St. Augustine’s University Interim President Everett Ward said his priority “was to bring the university to financial stability.”
Just 100 days into his new job, Interim President Everett Ward announced a series of tough but proactive steps the university is taking to get back on the road to recovery, last Monday.
In an interview with Diverse, Ward harkened back to the three objectives he committed to on April 23, when he was hired.
“The first [objective] was to bring the university to financial stability, the second was to strengthen the faith in the administration with faculty, staff, students and alumni, [and] also to strengthen and enhance our relationship with external stakeholders,” he said.
Among other measures, the university eliminated 43 positions; instituted two weeklong furloughs, one in July and one for this December; placed a hiring freeze on adjunct professors for the 2014-15 school year; closed campus facilities; and moved some staff from a 12-month to 10-month schedule.
Ward said that faculty reactions to the furloughs and cuts were mixed. “Are we having some growing pains and adjustment pains? I think so. Because any time you look at faculty and staff reductions, and possible class mergers and closures, they’re always some underlying issues. But we are working with the faculty,” he said.
St. Augustine’s faculty will regain a measure of power — the Faculty Senate — that had been eliminated by a previous administration. Ward said that he reinstituted the Senate in his first two weeks of office. Now that school is in session, faculty will have the chance to choose their department representatives. “The faculty will meet in their respective colleges and departments and elect their representatives. During the month of October it should be functional with elected officers,” Ward said. “We are very pleased about that.”
In addition to streamlining St. Augustine’s $26 million budget, the administration has also worked to streamline its academic focuses to four “pillars.” The four general areas of concentration are public health, criminal justice, STEM subjects, and mass communications and journalism. The goal is to build on the strengths that St. Augustine’s already possesses. “St. Augustine’s is the only HBCU in North Carolina with a commercial radio station and television station,” Ward said.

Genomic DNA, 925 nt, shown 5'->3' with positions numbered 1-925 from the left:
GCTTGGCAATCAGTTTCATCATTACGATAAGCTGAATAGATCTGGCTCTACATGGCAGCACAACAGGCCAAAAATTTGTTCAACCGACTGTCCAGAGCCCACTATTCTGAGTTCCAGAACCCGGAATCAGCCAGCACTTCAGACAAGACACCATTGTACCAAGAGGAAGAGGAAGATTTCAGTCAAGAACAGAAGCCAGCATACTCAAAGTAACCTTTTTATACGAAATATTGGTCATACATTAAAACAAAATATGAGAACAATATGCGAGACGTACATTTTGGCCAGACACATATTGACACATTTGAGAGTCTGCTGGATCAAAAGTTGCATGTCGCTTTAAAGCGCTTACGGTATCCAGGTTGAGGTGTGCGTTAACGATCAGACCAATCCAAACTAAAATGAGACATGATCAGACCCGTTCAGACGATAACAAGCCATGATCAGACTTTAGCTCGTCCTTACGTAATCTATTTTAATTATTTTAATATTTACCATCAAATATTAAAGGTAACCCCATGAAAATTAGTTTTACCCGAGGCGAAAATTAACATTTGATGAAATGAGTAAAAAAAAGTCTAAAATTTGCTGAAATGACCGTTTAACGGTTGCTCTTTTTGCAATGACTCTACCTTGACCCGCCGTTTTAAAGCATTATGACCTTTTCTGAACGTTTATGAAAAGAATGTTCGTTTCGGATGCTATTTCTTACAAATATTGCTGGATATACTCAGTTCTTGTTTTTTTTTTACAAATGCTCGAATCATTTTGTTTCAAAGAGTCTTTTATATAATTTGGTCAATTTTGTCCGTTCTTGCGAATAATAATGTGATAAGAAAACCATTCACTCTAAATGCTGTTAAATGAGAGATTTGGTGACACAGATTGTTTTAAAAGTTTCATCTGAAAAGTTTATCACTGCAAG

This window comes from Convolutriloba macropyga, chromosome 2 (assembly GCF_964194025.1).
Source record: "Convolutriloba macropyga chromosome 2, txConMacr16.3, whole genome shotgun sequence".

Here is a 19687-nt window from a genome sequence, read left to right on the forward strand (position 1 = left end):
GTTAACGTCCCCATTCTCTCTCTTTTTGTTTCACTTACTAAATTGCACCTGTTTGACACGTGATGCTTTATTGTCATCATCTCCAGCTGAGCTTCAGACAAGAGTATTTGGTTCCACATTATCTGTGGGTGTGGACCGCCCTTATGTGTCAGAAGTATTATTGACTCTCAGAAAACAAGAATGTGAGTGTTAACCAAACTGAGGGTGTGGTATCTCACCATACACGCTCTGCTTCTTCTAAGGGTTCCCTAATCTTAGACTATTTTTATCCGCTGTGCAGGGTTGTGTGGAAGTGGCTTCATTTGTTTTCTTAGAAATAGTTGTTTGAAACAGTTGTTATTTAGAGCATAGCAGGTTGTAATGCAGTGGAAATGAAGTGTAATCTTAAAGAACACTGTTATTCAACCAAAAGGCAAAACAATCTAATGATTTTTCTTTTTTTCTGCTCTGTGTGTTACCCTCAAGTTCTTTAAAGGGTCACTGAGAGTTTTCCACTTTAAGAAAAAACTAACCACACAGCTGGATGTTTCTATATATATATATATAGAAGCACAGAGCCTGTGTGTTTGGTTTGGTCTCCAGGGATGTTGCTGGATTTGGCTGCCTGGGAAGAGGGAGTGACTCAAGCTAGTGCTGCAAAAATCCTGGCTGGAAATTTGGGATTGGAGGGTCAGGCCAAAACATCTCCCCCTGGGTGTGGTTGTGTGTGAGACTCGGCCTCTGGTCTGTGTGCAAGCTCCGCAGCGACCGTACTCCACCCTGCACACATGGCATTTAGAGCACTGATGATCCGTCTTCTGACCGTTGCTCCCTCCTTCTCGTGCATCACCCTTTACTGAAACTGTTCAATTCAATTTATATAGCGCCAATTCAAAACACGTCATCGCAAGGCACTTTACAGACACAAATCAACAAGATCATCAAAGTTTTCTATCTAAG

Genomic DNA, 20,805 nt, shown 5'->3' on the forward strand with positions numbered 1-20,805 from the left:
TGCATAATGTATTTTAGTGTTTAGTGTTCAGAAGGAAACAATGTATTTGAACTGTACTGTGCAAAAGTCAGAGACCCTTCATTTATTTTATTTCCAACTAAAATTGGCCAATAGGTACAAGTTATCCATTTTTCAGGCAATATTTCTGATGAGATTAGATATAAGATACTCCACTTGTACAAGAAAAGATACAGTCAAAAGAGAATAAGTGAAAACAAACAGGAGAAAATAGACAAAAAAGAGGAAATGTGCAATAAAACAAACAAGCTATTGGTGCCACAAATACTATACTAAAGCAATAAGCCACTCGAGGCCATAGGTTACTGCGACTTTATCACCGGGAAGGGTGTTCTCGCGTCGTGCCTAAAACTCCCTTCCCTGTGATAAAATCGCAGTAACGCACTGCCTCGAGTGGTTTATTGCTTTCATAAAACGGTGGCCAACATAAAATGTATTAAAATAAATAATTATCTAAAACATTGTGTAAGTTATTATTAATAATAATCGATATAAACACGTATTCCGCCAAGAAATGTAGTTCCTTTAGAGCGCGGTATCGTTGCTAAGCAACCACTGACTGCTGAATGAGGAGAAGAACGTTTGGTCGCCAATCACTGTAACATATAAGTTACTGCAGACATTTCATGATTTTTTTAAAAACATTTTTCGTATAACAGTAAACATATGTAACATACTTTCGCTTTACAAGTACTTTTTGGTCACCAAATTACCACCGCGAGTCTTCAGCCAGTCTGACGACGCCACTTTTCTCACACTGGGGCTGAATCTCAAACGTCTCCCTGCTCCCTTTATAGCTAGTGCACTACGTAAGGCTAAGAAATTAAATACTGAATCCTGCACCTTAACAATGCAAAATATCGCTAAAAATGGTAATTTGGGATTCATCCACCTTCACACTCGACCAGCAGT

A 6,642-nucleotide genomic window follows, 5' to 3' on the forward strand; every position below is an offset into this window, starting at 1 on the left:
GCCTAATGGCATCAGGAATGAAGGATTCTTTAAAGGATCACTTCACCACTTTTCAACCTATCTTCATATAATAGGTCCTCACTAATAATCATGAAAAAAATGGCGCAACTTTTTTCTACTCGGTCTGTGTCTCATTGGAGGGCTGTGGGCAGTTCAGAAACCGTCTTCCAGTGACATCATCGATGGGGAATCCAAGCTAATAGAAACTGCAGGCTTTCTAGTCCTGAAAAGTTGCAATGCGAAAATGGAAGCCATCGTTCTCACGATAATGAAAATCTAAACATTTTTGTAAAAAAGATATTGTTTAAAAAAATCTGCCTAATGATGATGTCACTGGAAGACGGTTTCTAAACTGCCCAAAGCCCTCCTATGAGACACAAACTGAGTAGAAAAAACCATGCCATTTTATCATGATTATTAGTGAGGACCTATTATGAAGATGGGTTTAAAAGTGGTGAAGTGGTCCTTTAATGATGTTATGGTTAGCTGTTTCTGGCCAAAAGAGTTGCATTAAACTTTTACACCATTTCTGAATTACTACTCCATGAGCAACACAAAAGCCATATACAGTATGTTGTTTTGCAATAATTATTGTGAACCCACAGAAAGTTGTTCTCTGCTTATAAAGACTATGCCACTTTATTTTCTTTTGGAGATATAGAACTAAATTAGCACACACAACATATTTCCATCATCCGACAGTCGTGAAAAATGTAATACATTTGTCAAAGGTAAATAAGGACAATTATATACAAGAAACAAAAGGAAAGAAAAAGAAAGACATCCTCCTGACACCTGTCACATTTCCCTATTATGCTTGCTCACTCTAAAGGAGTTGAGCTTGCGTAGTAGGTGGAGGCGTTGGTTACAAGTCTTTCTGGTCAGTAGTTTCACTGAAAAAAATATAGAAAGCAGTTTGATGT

Ward said that alumni, community stakeholders and the Episcopal Church have all stepped forward to support the university. St. Augustine’s will hold a new fall fundraiser on September 20.
For a school as small as St. Augustine’s, which has a student enrollment of about 1,400, the balance between tuition revenue and operational expenses is a delicate one. The university has also made an effort to drum up student enrollment for 2014-2015 to ensure sufficient tuition revenue. Though fall registration began last Wednesday, Ward was unable to provide exact enrollment numbers.
If the enrollment goals are not met, St. Augustine’s will face additional budget cuts. The president may even teach a class in the spring, a prospect he said he would “welcome.” “We are committed as an administration to make certain that we stay within budget or under budget. Therefore, if we don’t meet our original budget line that was approved by our board of directors in June, then we will make the necessary adjustments to our budget in order to meet that desired outcome,” Ward said. “We are certainly not going to work to have our administration operating in the red.”
Shelley Willingham-Hinton, vice president of marketing and chief information officer, refers to the changes that St. Augustine’s has undergone as a “renaissance.”
“This is a very important time in the history of the institution,” she says. “Although we are definitely facing challenges, we are working through things to make sure that St. Augustine’s remains strong.”
Though St. Augustine’s has encountered financial difficulty, it is not unique in that regard. “It’s no secret that HBCUs have been hard hit by the changes to the Parent PLUS loan, and that has been especially hard on private HBCUs,” says Dr. Robert Terry Palmer, associate professor of student affairs at Binghamton University.
Nor are financial issues specific to HBCUs, according to Dr. Palmer. “When an HBCU closes, it receives so much attention. We have to be mindful that there are even predominantly White institutions that are in the same situation,” he says.
Palmer praises Ward for his aggressive response to a challenging situation. “It really does seem that the president is doing the things that need to be done, to save the institution and save it from closing,” he says.
Catherine Morris can be reached at email@example.com.
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